Tuesday, September 11, 2018

Is Sharing Salary Information Fair and Productive? Is It Anyone's Business?

I saw an interesting article online about the pros and cons of sharing salary information.  It generated a lot of thought and is worth a discussion.  Off the bat, I have to say that this post has nothing to do with equal pay or with the New York City law which now prevents asking for salary history. 

One observation I have made while recruiting is that people quite freely share their salary information with their friends and associates.  One result of sharing this information is that by telling your friends, it may actually help prevent salary discrimination.  Two people with the same titles and responsibility as well as the same amount of time in grade, so to speak, should be paid the same.  Right?   Well, on the surface it would seem so.

Many businesses are complicated; seemingly similar clients may actually be quite different from one another.  Advertising is a difficult business.  All jobs are not equal, even if their titles are. Should an account person working on Coca-Cola make the same as an account person on Kellogg’s or IBM if they were all at the same agency?  On the surface the answer would be yes, but one would have to thoroughly understand the dynamics of each business in order to answer the question fairly.

All these accounts are large, fast moving, are heavily advertised and have many executions. This would seem to make them equal.  But wait.  Suppose one account was in production almost every week and the account person has to travel to supervise the production – this may mean five or six workdays a week, most away from home for overnight.  Suppose another one of these accounts were highly planning or research oriented and required the account person to constantly attend focus groups all over the country and have intense knowledge of planning and research.  Perhaps the managers on these accounts have very different personalities, ranging from lovely and easy to difficult and abusive; ditto for the clients.  And perhaps, because of the locations of those clients (and agencies), there is frequent travel to and from the client, often over night or, if on the same day, very long commutes from early in the morning until well after dinner.  And finally, the agency/client culture is such that on one (or all) of these businesses, work requirements are 9AM to 10PM daily on one account, but only 9AM to 6PM on another.  Finally, suppose the clients were quite different and required the people servicing them to have different skills – from education to technical knowledge.  Some clients are abusive, some are easy.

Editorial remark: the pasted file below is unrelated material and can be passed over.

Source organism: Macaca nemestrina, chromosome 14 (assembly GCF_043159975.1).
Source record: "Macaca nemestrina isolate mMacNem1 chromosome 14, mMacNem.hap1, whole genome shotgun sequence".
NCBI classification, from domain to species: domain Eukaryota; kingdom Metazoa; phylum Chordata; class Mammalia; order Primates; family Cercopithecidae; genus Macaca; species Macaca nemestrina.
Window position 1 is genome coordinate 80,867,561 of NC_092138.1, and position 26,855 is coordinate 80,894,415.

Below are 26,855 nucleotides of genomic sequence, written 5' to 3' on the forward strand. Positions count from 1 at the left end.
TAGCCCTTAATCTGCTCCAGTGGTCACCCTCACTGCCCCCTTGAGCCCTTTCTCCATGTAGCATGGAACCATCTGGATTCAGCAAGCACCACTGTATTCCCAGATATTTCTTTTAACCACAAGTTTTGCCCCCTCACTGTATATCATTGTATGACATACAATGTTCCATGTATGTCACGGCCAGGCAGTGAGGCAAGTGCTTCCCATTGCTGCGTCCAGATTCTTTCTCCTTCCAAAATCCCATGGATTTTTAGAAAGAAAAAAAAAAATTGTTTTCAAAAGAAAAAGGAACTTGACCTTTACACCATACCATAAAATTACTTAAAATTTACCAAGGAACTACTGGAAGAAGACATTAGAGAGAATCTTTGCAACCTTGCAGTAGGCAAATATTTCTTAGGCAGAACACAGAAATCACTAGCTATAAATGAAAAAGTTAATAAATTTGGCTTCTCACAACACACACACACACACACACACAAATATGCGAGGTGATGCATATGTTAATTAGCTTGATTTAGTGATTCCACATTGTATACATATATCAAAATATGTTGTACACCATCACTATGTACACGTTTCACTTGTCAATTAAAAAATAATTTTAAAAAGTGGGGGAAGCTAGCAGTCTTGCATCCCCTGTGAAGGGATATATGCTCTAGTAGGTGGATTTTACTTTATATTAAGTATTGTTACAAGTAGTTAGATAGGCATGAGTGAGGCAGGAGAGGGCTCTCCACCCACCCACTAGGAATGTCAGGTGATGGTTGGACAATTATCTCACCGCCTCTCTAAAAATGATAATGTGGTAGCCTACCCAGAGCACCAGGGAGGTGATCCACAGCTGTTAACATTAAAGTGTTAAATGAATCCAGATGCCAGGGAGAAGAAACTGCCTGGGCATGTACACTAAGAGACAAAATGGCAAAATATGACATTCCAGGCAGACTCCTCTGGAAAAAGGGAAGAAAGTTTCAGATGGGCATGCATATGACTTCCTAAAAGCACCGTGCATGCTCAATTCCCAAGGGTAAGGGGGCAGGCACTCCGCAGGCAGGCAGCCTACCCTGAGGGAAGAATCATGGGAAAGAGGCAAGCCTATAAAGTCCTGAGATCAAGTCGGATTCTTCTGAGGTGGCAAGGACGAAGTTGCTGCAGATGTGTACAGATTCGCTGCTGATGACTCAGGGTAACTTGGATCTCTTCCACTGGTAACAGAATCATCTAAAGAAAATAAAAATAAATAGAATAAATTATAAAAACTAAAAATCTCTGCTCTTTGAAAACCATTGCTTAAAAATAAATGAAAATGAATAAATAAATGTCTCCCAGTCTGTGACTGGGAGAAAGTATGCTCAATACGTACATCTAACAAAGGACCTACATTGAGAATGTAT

There are so many variations that it would be impossible to pay the people working on these businesses the same.  Several years ago I wrote about how MVBMS (now HAVAS) paid people more to work on MCI than on other accounts.  MCI burned through people because it was so impossibly busy.

It is the responsibility of the company to insure equal pay for equal work.  And much of the work at ad agencies is unequal because of the things I have mentioned.

So, among employees, sharing salary information might be counter-productive and create unfair pressure on the employer. Worse still would be the sharing of bonus information at the end of the year.  All work and all workers are not created equal.  Some workers are superstars and deserve to be paid more.  Some may have it much easier than others and might be paid somewhat less. Bonus money is totally at the discretion of the employer.

This has nothing to do with equal gender pay.

None of this is to say that women should be paid less than men, especially if their jobs are equal.  But that is a different discussion.  Assuming that all aspects of the job are the same, then people should be paid the same.  But that information should not be shared.

Besides, there is one inevitable truth when it comes to salaries.  Most people exaggerate their pay to their friends (and potential employers).  Over the years, I have met candidates who tell me how much less (or more) they are making than their friends at work.  In so many of those cases, I know both people and know what they are telling me is just not so. 

When I was brought up, my parents told me that it was impolite to discuss salary, since it was nobody’s business.

My point of view is that sharing salary could be counter-productive and the expectations it sets up may be unrealistic.


  1. Most people are familiar with the expression, “All men are created equal, but some are more equal than others.” But it was iconic English author George Orwell who said it best and first in his landmark 1945 book, “Animal Farm” … “All animals are equal, but some animals are more equal than others”. A few years later Orwell wrote his equally famous and dystopian book, “1984”. Which is to say, what Orwell wrote then is certainly true today, and Paul Gumbinner has handily reminded us of that reality … “All men and women are NOT created equal”.

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